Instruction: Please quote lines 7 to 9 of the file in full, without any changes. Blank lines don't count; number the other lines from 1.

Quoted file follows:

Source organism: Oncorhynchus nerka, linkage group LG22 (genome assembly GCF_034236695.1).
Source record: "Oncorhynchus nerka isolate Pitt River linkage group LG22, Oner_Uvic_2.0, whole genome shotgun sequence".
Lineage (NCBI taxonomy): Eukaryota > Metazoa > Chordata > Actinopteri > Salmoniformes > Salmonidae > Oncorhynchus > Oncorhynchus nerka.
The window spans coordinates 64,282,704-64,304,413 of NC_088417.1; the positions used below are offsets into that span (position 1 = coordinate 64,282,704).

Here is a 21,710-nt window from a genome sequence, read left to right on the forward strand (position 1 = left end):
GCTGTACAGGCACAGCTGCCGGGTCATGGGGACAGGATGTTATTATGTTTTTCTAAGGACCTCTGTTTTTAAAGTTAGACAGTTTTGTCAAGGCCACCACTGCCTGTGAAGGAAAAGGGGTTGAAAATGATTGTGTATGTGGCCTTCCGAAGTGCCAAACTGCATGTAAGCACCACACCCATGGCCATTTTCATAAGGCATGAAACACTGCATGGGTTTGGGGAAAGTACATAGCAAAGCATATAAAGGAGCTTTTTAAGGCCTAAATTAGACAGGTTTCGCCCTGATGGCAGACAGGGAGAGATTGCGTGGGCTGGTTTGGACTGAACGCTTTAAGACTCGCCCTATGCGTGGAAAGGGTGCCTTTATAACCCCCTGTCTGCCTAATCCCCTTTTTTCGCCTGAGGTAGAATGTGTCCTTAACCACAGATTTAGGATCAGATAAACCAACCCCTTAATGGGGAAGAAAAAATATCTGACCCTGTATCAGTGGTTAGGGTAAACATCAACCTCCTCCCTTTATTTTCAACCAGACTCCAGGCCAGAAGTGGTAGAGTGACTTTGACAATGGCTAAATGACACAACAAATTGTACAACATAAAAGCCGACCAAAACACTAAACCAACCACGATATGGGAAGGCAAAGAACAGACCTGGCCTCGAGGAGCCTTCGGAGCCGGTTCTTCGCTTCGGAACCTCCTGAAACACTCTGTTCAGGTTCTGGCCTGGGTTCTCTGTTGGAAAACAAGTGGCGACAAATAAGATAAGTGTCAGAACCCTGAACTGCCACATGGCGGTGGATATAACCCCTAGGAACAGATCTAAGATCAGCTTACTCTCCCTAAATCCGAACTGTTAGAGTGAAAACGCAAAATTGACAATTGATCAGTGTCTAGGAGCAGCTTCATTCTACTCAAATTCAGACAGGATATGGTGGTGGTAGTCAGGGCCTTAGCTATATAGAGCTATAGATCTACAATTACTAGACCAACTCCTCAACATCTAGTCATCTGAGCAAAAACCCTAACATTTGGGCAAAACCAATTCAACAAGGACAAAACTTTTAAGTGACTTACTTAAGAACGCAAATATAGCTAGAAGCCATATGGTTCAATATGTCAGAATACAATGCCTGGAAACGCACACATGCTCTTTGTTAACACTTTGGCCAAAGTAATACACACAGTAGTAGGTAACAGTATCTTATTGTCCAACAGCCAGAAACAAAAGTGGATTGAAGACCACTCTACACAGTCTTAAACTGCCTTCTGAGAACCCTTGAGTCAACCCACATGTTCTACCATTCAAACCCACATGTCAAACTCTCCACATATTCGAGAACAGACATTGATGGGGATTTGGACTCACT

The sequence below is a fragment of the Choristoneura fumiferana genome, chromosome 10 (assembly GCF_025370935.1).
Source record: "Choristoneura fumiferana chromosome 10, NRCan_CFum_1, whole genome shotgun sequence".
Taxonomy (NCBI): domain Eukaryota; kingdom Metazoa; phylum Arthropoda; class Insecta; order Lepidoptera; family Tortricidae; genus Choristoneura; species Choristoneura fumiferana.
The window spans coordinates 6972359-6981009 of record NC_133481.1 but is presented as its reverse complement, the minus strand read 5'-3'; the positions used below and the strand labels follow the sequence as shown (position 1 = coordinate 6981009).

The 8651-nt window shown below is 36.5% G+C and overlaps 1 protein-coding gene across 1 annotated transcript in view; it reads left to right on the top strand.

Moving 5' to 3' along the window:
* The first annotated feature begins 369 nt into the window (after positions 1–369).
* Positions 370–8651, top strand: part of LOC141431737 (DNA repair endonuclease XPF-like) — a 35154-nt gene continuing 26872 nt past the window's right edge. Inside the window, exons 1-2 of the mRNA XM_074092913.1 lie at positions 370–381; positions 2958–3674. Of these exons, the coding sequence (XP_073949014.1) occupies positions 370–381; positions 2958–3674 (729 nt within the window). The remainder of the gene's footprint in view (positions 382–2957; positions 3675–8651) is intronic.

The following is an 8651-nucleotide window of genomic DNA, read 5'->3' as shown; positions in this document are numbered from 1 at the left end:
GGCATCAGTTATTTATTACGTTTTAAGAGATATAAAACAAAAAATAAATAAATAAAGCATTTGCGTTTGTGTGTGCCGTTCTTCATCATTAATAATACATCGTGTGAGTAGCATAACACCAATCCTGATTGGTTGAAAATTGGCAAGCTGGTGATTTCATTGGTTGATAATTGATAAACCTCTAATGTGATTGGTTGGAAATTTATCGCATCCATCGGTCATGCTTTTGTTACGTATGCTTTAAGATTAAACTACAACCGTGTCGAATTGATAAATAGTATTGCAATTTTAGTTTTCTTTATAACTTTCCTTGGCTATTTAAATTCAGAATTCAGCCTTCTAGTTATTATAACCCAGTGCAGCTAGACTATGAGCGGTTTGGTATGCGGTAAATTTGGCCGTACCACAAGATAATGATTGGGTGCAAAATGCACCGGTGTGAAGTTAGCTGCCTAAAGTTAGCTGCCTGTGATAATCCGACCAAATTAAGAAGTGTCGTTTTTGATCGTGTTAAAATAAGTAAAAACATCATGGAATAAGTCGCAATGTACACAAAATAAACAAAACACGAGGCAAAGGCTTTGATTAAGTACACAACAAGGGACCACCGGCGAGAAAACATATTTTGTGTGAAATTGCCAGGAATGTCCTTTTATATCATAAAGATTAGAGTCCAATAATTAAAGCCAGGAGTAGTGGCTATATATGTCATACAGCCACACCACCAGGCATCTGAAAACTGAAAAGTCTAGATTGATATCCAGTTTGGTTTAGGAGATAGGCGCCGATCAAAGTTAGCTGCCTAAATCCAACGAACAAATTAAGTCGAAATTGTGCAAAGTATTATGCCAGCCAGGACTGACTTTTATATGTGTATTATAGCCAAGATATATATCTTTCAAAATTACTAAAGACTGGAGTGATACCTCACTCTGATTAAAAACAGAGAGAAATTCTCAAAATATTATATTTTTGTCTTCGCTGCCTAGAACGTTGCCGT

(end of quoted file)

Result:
The sequence below is a fragment of the Choristoneura fumiferana genome, chromosome 10 (assembly GCF_025370935.1).
Source record: "Choristoneura fumiferana chromosome 10, NRCan_CFum_1, whole genome shotgun sequence".
Taxonomy (NCBI): domain Eukaryota; kingdom Metazoa; phylum Arthropoda; class Insecta; order Lepidoptera; family Tortricidae; genus Choristoneura; species Choristoneura fumiferana.